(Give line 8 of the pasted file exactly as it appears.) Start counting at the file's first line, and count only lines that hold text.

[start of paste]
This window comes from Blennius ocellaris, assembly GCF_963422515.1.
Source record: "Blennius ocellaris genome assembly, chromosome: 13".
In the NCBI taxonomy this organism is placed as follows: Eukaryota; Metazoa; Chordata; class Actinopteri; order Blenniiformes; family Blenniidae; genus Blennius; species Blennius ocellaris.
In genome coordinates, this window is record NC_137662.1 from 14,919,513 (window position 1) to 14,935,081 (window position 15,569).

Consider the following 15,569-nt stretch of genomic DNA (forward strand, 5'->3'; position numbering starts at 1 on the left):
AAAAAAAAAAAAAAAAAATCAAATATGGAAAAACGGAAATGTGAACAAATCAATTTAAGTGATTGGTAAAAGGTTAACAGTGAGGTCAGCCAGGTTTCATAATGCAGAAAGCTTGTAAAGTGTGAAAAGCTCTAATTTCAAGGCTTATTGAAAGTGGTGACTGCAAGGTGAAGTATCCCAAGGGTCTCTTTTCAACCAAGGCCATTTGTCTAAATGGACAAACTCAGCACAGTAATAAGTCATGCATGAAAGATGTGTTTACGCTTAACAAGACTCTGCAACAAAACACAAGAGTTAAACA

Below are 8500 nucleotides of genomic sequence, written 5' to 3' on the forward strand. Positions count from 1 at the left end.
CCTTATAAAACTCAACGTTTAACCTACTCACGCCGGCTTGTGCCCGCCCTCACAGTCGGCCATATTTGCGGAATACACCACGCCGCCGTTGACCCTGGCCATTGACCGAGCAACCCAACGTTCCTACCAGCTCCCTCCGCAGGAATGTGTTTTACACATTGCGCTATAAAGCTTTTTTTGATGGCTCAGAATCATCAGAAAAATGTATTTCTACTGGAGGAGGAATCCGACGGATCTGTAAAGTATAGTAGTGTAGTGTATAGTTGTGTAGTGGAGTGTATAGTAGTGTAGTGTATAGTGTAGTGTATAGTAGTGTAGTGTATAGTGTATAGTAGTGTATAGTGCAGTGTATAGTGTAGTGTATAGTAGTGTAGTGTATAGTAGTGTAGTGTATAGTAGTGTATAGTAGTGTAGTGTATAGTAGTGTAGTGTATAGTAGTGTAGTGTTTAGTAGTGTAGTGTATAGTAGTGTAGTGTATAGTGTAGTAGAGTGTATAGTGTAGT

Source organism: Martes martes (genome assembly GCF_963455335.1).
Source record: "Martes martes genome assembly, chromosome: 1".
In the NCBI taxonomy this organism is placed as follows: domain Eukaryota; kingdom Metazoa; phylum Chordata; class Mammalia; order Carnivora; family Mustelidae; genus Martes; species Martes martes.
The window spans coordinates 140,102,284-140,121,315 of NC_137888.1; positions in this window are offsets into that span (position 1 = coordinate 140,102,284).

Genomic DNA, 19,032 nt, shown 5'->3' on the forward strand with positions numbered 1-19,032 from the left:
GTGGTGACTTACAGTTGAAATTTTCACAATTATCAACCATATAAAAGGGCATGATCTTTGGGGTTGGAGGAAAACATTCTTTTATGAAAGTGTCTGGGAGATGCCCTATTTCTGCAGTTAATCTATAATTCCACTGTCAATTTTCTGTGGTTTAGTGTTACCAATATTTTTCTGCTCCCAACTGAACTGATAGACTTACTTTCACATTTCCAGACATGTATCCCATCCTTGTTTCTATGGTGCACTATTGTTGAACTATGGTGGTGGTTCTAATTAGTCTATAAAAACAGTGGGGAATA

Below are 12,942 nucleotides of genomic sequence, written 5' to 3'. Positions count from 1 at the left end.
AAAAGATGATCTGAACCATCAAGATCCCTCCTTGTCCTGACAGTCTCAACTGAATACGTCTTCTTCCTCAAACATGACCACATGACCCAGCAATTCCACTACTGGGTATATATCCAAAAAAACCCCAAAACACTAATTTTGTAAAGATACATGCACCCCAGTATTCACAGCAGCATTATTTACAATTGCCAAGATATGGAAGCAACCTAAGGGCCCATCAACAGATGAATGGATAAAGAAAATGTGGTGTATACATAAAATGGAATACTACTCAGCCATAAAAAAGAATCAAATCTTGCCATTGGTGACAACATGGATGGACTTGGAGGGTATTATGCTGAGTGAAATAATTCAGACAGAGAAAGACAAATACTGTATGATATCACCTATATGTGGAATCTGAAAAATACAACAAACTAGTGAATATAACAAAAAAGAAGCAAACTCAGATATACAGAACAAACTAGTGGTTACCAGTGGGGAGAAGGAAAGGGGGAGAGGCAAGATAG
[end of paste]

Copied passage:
CCTTATAAAACTCAACGTTTAACCTACTCACGCCGGCTTGTGCCCGCCCTCACAGTCGGCCATATTTGCGGAATACACCACGCCGCCGTTGACCCTGGCCATTGACCGAGCAACCCAACGTTCCTACCAGCTCCCTCCGCAGGAATGTGTTTTACACATTGCGCTATAAAGCTTTTTTTGATGGCTCAGAATCATCAGAAAAATGTATTTCTACTGGAGGAGGAATCCGACGGATCTGTAAAGTATAGTAGTGTAGTGTATAGTTGTGTAGTGGAGTGTATAGTAGTGTAGTGTATAGTGTAGTGTATAGTAGTGTAGTGTATAGTGTATAGTAGTGTATAGTGCAGTGTATAGTGTAGTGTATAGTAGTGTAGTGTATAGTAGTGTAGTGTATAGTAGTGTATAGTAGTGTAGTGTATAGTAGTGTAGTGTATAGTAGTGTAGTGTTTAGTAGTGTAGTGTATAGTAGTGTAGTGTATAGTGTAGTAGAGTGTATAGTGTAGT